How Much Magnesium Do You Need?

Asking how much magnesium should you be taking is a fairly obvious question for those who have been recommended supplementing with magnesium. Will too little mean that you won’t receive the benefits that you are looking for? And what happens if you take too much, will that potentially be harmful for your health (or will it just be an unnecessary expense)? Answering such questions is always a tricky proposition as there are a number of variables that will impact on the right daily dosage for you and the information presented in this article is a generalisation. As such, the “right” amount for you may vary and you should consult a health care professional if you require the information that is most pertinent to you.

how much magnesium do you need

Factors that may impact on how much magnesium you need may include:

  • Age
  • Gender
  • Weight
  • Diet
  • Lifestyle/Exercise regime
  • Sleep quality
  • Your goals associated with the health condition that you are attempting to impact with supplementation by magnesium.

  • Magnesium Requirements for Children

    Typically figures quoted for magnesium for children are:
  • Up to six months - 30mg/day
  • 7-12 months - 75mg/day
  • 1-3 years - 80 mg/day
  • 4-8 years - 130mg/day
  • 9-13 years - 240mg/day
  • Boys 14-18 years - 410mg/day
  • Girls (not pregnant) 14-18 years - 360mg/day

  • Obviously these are guidelines and the reality is optimal magnesium dosage will incrementally increase with age. A child does not go to bed on the eve of their 8th birthday having consumed the ‘ideal’ 130mg on that day and then wake up on the morning of the 9th birthday needing to have 240mg that day in their diet. What should also be obvious is that children should be getting all of their magnesium via their food. If children are ever to take magnesium supplements then it should only be at the direction of a medical professional.

    Magnesium Requirements for Women

    The quoted recommended daily allowance (RDA) for women by the Office of Dietary Supplements does vary slightly with age and whether they are pregnant. For non-pregnant women between 19 and 30 years old then the RDA is 310mg. Over 31 then the RDA is marginally higher at 320mg.

    For women who are physically very active then there may be some benefits from having a higher daily magnesium intake. For example, there have been suggestions made that endurance athletes who sweat a lot may need to take in excess of twice the RDA although this would normally be after consultation with a dietician or other health care professional.

    Pregnant women are recommended to have an extra 40mg per day.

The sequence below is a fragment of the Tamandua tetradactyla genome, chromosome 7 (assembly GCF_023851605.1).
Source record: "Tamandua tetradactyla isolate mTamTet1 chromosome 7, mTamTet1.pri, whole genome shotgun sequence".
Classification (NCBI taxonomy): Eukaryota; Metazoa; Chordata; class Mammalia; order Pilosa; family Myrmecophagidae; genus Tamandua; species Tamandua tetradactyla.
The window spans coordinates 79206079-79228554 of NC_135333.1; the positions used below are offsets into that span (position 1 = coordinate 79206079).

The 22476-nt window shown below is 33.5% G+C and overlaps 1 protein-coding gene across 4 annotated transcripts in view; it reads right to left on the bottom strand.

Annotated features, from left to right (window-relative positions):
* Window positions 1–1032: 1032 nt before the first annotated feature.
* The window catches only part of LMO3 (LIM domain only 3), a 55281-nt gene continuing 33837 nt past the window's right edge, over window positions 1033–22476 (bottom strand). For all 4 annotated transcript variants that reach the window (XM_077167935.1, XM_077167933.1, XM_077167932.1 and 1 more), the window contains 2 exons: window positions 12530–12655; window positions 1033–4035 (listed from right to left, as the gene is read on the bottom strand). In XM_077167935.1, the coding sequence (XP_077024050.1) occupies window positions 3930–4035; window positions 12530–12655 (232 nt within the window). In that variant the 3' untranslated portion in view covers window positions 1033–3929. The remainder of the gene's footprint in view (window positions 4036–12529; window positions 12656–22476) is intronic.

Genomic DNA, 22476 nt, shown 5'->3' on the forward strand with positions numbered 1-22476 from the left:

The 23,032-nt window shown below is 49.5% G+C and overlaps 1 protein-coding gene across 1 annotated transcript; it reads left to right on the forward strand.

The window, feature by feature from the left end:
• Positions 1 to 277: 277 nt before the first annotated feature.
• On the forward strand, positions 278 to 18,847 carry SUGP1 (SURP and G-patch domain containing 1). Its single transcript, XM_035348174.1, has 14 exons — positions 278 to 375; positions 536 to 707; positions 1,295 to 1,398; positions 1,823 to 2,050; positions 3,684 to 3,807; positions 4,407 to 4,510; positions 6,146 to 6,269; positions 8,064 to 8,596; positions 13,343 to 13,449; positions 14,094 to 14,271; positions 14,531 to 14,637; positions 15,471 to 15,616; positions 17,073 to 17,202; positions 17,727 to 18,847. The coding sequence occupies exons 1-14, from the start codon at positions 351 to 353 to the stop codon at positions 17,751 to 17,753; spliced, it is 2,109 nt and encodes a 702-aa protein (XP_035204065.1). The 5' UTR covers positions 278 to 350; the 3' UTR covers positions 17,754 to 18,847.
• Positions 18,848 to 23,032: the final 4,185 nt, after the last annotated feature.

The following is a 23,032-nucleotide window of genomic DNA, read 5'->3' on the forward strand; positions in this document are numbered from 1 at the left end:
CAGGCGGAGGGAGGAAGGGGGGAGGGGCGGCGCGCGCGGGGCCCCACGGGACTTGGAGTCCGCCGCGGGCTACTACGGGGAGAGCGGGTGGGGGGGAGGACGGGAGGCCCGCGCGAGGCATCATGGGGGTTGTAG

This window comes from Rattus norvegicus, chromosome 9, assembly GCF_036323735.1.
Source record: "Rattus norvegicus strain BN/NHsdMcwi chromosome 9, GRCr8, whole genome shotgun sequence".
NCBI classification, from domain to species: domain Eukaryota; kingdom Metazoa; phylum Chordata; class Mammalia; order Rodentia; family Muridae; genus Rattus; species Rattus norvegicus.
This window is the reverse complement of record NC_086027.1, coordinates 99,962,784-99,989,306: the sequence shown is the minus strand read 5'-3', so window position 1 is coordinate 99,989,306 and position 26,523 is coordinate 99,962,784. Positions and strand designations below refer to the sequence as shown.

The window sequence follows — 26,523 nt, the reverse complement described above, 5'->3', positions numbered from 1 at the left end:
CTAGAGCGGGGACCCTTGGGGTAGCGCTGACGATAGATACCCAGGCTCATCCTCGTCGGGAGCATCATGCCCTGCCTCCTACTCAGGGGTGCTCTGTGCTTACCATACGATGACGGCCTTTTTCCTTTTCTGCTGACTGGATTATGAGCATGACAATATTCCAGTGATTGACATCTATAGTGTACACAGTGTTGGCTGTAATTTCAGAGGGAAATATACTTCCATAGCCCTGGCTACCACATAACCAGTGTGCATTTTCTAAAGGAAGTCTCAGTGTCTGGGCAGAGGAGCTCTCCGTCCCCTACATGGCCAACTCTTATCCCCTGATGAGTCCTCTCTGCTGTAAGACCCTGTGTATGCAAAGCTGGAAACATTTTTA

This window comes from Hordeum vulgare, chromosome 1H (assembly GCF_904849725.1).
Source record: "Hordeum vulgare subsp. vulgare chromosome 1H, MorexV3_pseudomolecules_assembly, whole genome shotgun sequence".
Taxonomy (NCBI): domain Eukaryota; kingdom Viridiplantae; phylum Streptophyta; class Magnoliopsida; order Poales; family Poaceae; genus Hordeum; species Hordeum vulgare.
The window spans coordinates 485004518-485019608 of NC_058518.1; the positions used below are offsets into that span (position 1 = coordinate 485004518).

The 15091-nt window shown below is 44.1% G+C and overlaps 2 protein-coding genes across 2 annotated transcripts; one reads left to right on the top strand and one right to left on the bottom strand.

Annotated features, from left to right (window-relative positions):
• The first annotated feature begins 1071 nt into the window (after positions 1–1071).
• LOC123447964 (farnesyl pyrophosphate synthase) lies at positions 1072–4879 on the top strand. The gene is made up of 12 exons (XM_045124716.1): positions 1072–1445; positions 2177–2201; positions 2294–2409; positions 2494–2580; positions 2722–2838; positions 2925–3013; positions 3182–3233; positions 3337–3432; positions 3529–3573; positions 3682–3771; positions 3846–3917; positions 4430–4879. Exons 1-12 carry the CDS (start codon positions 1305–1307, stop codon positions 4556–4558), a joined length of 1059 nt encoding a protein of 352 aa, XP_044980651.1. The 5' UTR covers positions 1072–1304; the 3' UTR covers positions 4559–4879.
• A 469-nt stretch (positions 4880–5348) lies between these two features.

As an aside then there have been research studies that indicate magnesium supplementation may help with some symptoms of PMS. Conservative levels of magnesium supplementation provided relief for around one third of women in a 2007 study (1). Another study looked at the impact of magnesium supplements and magnesium supplements combined with Vitamin B6 and found PMS symptoms statistically significantly improved with both groups with the greatest improvement observed when magnesium was taken in conjunction with the B6 vitamin.

    Magnesium Requirements for Men

    The RDA for men is slightly higher than women at between 400 and 420mg per day. However, active sports people, in particular endurance athletes may profit from higher levels and consulting a suitable professional is recommended.

    There has been some research that indicates that the magnesium supplements may increase levels of free and total testosterone. Although testosterone levels increased with magnesium supplementation in sedentary individuals there was a greater increase when the supplementation was combined with exercise. (3)

    It goes without saying that in an ideal world that the magnesium we require should be available from our daily food intake. For suggestions regarding what are good sources of magnesium then please check out this article

    (1) Pilot study of the efficacy and safety of a modified-release magnesium 250 mg tablet (Sincromag) for the treatment of premenstrual syndrome. Quaranta S1, Buscaglia MA, Meroni MG, Colombo E, Cella S. Clin Drug Investig. 2007;27(1):51-8.
    (2) Evaluating the effect of magnesium and magnesium plus vitamin B6 supplement on the severity of premenstrual syndrome. Fathizadeh N1, Ebrahimi E, Valiani M, Tavakoli N, Yar MH. Iran J Nurs Midwifery Res. 2010 Dec;15(Suppl 1):401-5.
    (3) Effects of magnesium supplementation on testosterone levels of athletes and sedentary subjects at rest and after exhaustion. Cinar V1, Polat Y, Baltaci AK, Mogulkoc R. Biol Trace Elem Res. 2011 Apr;140(1):18-23. doi: 10.1007/s12011-010-8676-3. Epub 2010 Mar 30.